While each of the disclosed embodiments contains only two pivots, more pivots may be used to further refine the design. Using, for example, three pivots in embodiment illustrated in FIG. 1, would result in potentially four areas along the bending element where the displacement stresses could concentrate (as opposed to the three areas illustrated in FIG. 1—i.e., location 145, 150, 155).

The novel probe cards described herein may be constructed using several techniques, including those described in U.S. patent application Ser. Nos. 11/019,912 and 11/102,982, both commonly owned by the present applicant and hereby also incorporated by reference. Those two applications describe the use of general photolithographic pattern-plating techniques combined with the use of sacrificial metals to further create microstructures such as probes. The probes may be manufactured using several types of materials. The most common of which are nickel alloys that are high performance and preferably plateable. Such alloys may include NiCo and NiMn.

U.S. patent application Ser. No. 11/194,801 teaches forming different parts of the probe during different layers of photolithography, a feature made possible using the photolithography process described in U.S. application Ser. Nos. 11/019,912 and 11/102,982. Using this technique, it is possible to manufacture the various parts of the probe with different materials, which allow for further fine tuning of the multi-pivot probe characteristics. For example, to obtain probe with a bending element that is more plastically deformable, the bending element may be formed of one alloy. In certain designs, it may not be advantageous to have a pliable or deformable pivot, thus the pivots may be constructed of an alternative alloy.

U.S. patent application Ser. No. 11/194,801 also teaches a novel probe tip to ensure that the machine vision systems can optically differentiate the probe tip from the probe post. For example, the probe post can be manufactured with a roughened surface. The surface may be roughened prior to lithographically pattern-plating the probe tip on the probe post, so the probe tip is plated directly on the roughened surface. The roughened surface can be formed by plating metals and alloys such as Ni, Ni alloys such as NiMn, NiCo, NiW, or NiFe, W alloys such as CoW, Cr or similar metals at a high current, or by the addition of grain refiners or other additives such as Mn salt in a Ni Sulfamate bath, or in any other manner known in the art of electroplating and electroforming to create a roughened surface. Ultimately, light that is reflected back from the roughened surface is diffused and scattered. This helps the automatic vision systems to resolve the probe tip more clearly by providing greatly improved contrast between the probe tip and the probe post surface(s).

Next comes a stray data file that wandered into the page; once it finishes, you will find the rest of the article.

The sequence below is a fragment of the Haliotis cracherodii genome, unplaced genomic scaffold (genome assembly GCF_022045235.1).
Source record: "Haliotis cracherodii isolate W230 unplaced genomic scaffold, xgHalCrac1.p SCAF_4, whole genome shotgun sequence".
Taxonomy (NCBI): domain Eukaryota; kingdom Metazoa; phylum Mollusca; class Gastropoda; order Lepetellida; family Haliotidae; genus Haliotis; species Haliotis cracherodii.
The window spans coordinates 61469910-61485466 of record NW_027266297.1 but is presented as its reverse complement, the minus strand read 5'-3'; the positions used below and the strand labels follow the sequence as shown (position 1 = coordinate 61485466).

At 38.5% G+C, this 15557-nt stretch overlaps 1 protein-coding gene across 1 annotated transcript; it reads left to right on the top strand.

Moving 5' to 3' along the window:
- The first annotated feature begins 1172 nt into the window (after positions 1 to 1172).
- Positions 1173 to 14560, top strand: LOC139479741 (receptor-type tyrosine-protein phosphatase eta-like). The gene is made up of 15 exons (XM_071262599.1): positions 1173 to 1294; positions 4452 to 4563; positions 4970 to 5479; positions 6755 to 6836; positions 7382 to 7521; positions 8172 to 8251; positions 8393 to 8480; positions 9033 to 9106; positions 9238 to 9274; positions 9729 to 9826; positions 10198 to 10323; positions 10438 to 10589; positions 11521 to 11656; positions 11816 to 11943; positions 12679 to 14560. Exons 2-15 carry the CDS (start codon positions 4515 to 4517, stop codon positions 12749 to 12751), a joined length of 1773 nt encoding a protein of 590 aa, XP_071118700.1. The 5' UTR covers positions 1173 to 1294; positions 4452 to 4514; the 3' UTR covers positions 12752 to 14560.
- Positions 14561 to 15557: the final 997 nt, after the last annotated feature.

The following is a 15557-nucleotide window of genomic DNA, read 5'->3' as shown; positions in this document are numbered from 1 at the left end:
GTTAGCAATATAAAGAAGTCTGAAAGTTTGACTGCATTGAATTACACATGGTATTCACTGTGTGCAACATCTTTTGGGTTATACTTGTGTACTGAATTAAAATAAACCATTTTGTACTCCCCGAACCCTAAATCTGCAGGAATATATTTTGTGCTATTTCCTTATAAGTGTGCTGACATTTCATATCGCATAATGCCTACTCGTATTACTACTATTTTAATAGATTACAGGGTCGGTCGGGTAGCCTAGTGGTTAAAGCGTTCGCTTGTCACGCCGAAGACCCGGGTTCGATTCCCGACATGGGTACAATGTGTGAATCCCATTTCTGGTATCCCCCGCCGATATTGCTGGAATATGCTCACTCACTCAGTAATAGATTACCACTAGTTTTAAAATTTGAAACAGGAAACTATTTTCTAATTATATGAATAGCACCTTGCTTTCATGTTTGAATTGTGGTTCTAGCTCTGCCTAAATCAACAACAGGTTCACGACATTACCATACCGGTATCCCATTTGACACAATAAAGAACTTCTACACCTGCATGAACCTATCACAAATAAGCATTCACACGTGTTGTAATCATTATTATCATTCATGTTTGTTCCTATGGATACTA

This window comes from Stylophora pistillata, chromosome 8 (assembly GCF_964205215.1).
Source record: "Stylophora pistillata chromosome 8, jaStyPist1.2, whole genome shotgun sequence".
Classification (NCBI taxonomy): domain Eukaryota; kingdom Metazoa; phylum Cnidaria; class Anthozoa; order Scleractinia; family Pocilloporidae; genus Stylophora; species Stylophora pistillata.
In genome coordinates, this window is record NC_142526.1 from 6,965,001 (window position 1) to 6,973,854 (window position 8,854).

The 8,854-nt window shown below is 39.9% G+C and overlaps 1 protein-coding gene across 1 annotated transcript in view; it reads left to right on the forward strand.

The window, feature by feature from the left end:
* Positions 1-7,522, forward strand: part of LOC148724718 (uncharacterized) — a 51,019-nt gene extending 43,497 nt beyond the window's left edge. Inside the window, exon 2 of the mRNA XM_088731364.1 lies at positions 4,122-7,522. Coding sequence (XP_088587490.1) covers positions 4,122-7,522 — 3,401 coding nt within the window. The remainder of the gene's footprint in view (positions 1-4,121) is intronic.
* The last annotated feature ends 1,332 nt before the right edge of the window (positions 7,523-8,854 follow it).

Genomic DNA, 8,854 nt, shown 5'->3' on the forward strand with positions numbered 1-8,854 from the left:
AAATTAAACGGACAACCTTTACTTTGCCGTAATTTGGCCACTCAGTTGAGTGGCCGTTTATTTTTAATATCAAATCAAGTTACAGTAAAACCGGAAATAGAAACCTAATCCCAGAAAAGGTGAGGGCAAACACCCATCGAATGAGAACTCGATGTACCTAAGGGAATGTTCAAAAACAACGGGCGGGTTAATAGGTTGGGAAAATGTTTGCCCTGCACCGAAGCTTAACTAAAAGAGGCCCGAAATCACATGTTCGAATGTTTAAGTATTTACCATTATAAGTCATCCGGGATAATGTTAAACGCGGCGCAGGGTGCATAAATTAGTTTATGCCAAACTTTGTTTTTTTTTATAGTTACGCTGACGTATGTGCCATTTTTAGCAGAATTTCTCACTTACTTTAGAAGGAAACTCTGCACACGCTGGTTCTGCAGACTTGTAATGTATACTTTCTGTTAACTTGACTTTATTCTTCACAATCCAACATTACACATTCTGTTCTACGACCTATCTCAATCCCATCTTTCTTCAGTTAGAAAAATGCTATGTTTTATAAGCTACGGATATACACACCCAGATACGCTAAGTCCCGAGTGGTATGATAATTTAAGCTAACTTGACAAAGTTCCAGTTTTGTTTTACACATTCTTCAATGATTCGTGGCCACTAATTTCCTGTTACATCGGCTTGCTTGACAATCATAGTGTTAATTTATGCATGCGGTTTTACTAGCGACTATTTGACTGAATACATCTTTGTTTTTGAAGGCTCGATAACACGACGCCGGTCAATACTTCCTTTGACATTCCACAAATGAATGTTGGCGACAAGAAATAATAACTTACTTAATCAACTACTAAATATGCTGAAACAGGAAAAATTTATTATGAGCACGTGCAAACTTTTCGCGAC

While the description above refers to particular embodiments of the present invention, it should be readily apparent to people of ordinary skill in the art that a number of modifications may be made without departing from the spirit thereof. The accompanying claims are intended to cover such modifications as would fall within the true spirit and scope of the invention. The presently disclosed embodiments are, therefore, to be considered in all respects as illustrative and not restrictive, the scope of the invention being indicated by the appended claims rather than the foregoing description. All changes that come within the meaning of and range of equivalency of the claims are intended to be embraced therein. Moreover, the applicants expressly do not intend that the following claims “and the embodiments in the specification to be strictly coextensive.” Phillips v. AHW Corp., 415 F.3d 1303, 1323 (Fed. Cir. 2005) (en banc).